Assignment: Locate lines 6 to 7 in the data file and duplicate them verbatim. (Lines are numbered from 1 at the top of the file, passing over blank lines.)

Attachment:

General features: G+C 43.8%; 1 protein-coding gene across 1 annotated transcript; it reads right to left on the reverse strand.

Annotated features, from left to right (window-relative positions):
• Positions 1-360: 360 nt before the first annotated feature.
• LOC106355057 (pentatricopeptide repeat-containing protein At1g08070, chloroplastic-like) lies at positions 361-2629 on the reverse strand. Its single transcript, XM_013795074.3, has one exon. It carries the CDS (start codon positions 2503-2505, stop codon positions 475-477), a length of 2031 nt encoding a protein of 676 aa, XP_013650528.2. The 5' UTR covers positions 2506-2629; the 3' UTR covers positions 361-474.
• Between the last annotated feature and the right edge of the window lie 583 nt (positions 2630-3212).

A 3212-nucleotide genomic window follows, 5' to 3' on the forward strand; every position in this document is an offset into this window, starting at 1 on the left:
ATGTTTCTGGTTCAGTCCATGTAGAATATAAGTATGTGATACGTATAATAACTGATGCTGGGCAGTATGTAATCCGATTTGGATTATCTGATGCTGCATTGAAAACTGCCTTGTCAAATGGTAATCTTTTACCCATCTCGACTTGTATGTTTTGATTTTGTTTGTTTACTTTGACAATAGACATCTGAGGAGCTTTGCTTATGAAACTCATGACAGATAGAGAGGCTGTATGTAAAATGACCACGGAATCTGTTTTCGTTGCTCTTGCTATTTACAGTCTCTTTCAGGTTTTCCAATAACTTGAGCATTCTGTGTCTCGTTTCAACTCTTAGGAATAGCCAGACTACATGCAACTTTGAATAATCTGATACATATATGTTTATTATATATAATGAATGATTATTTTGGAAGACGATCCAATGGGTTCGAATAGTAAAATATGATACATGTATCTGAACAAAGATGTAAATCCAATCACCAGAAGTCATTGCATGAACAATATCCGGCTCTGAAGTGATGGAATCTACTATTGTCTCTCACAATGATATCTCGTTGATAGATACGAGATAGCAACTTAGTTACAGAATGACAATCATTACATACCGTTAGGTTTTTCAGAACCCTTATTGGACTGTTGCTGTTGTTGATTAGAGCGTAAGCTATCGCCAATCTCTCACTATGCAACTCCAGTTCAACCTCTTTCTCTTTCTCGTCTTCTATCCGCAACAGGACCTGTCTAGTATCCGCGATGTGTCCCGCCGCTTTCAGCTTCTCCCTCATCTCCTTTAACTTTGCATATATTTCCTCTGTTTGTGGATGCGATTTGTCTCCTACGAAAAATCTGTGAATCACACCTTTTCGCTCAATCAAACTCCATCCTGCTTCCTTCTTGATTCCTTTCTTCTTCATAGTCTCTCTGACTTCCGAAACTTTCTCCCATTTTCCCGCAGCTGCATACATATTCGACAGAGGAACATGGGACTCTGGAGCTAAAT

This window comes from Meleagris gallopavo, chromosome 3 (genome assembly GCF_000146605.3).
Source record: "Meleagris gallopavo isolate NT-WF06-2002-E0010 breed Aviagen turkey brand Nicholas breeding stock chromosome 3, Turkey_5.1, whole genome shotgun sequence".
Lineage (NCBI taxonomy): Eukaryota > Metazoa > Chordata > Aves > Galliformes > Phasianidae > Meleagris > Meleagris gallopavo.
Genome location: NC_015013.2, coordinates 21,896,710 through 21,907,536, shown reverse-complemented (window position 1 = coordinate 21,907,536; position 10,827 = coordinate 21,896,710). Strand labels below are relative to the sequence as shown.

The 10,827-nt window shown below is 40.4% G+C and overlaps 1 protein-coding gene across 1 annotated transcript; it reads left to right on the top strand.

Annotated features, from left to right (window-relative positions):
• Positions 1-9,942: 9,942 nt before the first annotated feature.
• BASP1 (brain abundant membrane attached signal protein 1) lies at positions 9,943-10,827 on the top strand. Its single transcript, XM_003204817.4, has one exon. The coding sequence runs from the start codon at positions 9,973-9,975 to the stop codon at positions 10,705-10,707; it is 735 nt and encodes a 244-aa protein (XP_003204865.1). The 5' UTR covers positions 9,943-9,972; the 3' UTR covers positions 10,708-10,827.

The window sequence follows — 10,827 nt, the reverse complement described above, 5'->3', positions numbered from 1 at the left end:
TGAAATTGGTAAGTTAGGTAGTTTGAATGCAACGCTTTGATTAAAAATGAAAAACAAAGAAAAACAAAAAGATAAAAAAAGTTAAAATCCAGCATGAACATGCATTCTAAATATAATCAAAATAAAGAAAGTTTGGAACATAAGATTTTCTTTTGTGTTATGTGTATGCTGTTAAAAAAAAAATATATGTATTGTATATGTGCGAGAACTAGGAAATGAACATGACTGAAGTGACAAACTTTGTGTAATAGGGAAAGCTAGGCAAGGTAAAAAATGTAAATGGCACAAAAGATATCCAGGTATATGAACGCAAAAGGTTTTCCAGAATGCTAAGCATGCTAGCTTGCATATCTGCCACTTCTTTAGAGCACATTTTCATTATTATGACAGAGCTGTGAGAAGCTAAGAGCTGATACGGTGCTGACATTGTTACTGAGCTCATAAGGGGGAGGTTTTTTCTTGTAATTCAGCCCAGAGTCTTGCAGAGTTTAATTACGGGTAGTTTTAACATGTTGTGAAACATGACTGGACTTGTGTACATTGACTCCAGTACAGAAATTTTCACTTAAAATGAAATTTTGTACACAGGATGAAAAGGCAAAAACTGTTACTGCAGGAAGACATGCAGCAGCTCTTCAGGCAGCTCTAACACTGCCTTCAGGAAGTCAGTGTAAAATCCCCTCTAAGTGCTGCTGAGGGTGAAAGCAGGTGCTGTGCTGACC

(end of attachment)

A 3212-nucleotide genomic window follows, 5' to 3' on the forward strand; every position in this document is an offset into this window, starting at 1 on the left:
ATGTTTCTGGTTCAGTCCATGTAGAATATAAGTATGTGATACGTATAATAACTGATGCTGGGCAGTATGTAATCCGATTTGGATTATCTGATGCTGCATTGAAAACTGCCTTGTCAAATGGTAATCTTTTACCCATCTCGACTTGTATGTTTTGATTTTGTTTGTTTACTTTGACAATAGACATCTGAGGAGCTTTGCTTATGAAACTCATGACAGATAGAGAGGCTGTATGTAAAATGACCACGGAATCTGTTTTCGTTGCTCTTGCTATTTACAGTCTCTTTCAGGTTTTCCAATAACTTGAGCATTCTGTGTCTCGTTTCAACTCTTAGGAATAGCCAGACTACATGCAACTTTGAATAATCTGATACATATATGTTTATTATATATAATGAATGATTATTTTGGAAGACGATCCAATGGGTTCGAATAGTAAAATATGATACATGTATCTGAACAAAGATGTAAATCCAATCACCAGAAGTCATTGCATGAACAATATCCGGCTCTGAAGTGATGGAATCTACTATTGTCTCTCACAATGATATCTCGTTGATAGATACGAGATAGCAACTTAGTTACAGAATGACAATCATTACATACCGTTAGGTTTTTCAGAACCCTTATTGGACTGTTGCTGTTGTTGATTAGAGCGTAAGCTATCGCCAATCTCTCACTATGCAACTCCAGTTCAACCTCTTTCTCTTTCTCGTCTTCTATCCGCAACAGGACCTGTCTAGTATCCGCGATGTGTCCCGCCGCTTTCAGCTTCTCCCTCATCTCCTTTAACTTTGCATATATTTCCTCTGTTTGTGGATGCGATTTGTCTCCTACGAAAAATCTGTGAATCACACCTTTTCGCTCAATCAAACTCCATCCTGCTTCCTTCTTGATTCCTTTCTTCTTCATAGTCTCTCTGACTTCCGAAACTTTCTCCCATTTTCCCGCAGCTGCATACATATTCGACAGAGGAACATGGGACTCTGGAGCTAAAT